A foreign software engineer posted a request on the Singapore Expats Forum to get some advice from fellow expats last month (17 Oct).
The forum is meant for expat community in Singapore to share various tips on job matters as well as living issues in Singapore.
The foreign engineer said he has been working in Singapore for 2 years with a monthly salary of $6,700.
However, his Employment Pass (EP) with the current company will expire on 1 Feb next year and his EP must be renewed the latest by 1 Dec this year. He said that his company would be applying to renew his EP around mid-November.
Then, he revealed that he has actually been offered a new job in another company which he is quite keen to join.
The problem is that the new company is having issues in getting Manpower Ministry (MOM) to approve EP of their new hires because of “bad foreigner to local ratio”.
To get around the problem, it went ahead to get an agency, essentially a body shop, to hire him under the agency’s name.
The foreign engineer said, “The problem is agency says they need to post ad on Job banks for 14 days then they will apply, ie in first week of November and then I have to wait for EP.”
“MOM has rule that it does not allow simultaneous more than one application for a person so my issue is if my new employer apply for EP and it gets rejected and my old employer cannot apply for renewal then I will be in trouble,” he added.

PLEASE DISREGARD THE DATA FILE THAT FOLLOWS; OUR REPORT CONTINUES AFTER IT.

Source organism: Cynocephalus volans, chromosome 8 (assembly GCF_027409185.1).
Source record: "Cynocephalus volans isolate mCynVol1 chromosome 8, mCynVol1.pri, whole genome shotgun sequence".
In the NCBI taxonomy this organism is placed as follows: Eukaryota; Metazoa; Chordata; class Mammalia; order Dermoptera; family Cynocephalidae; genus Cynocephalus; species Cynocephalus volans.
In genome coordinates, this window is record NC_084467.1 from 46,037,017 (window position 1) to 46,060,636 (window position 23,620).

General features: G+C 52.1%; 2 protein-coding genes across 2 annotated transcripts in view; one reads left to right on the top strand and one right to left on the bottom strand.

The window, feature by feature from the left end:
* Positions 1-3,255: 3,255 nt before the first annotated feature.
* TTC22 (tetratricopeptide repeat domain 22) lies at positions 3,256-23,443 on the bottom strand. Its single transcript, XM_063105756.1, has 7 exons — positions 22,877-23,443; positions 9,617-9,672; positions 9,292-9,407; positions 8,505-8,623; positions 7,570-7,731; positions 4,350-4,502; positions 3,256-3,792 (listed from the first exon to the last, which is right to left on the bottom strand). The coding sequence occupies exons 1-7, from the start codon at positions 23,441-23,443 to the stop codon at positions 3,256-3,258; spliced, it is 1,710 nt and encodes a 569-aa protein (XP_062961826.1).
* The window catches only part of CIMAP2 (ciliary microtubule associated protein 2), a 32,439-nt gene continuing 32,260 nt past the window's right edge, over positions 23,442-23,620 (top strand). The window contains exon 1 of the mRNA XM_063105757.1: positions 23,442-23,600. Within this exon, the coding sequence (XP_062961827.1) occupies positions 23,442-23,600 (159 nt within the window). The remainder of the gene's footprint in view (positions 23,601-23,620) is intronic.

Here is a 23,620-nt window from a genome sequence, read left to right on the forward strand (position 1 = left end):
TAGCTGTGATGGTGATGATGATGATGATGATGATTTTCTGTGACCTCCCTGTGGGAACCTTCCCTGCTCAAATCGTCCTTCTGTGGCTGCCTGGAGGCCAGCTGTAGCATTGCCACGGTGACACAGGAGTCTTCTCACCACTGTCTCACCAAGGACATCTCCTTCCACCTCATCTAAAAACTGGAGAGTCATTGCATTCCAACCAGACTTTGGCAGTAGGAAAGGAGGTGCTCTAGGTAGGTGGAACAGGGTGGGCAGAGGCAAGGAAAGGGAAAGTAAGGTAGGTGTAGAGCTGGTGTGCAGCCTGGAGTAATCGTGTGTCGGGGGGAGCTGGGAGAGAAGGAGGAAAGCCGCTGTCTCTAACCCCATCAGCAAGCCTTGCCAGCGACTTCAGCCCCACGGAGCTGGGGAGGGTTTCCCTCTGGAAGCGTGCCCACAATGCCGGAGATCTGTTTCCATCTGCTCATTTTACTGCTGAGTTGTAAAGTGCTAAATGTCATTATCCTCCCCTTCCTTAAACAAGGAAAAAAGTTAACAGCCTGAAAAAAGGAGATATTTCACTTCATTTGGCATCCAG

“So I want to ask should I get my renewal done first and then apply for new EP or just directly apply for new EP and leave renewal?”
MOM’s Fair Consideration Framework circumvented on 2 counts
In recent years, due to the many job discrimination against Singaporean job seekers, MOM came up with the Fair Consideration Framework (FCF) which sets out clear expectations for companies to consider Singaporeans fairly for job opportunities.
Firstly, companies which want to hire foreigners on EP must advertise the job vacancies on the national Jobs Bank. The job advertisement must run for at least 14 calendar days so as to give the locals a chance to apply for the job first before giving it to foreigners.
However, in the foreign engineer case, the agency has, in fact, already decided to hire him and it is just going through the motion to advertise the job vacancy on Jobs Bank for procedural sake.
Secondly, under FCF, MOM can scrutinize hiring practices of companies. It will identify and engage companies that have scope to improve their hiring and career development practices.
These companies may include those that have a disproportionately low concentration of Singaporeans at the PMET level compared to others in its industry, or had repeated complaints of nationality-based or other discriminatory HR practices, MOM said on its website.
“Unresponsive companies may have their work pass privileges curtailed,” MOM said.
As revealed by the foreign engineer, the new company which he wants to join already has EP problems with MOM due to “bad foreigner to local ratio”.
However, the company ingeniously tries to circumvent the curtailment by engaging a 3rd-party agency to hire on its behalf.
While it is commendable that MOM was able to establish FCF in trying to help Singaporeans, the talented foreigners are even better at coming up with countermeasures to get around the Singapore government.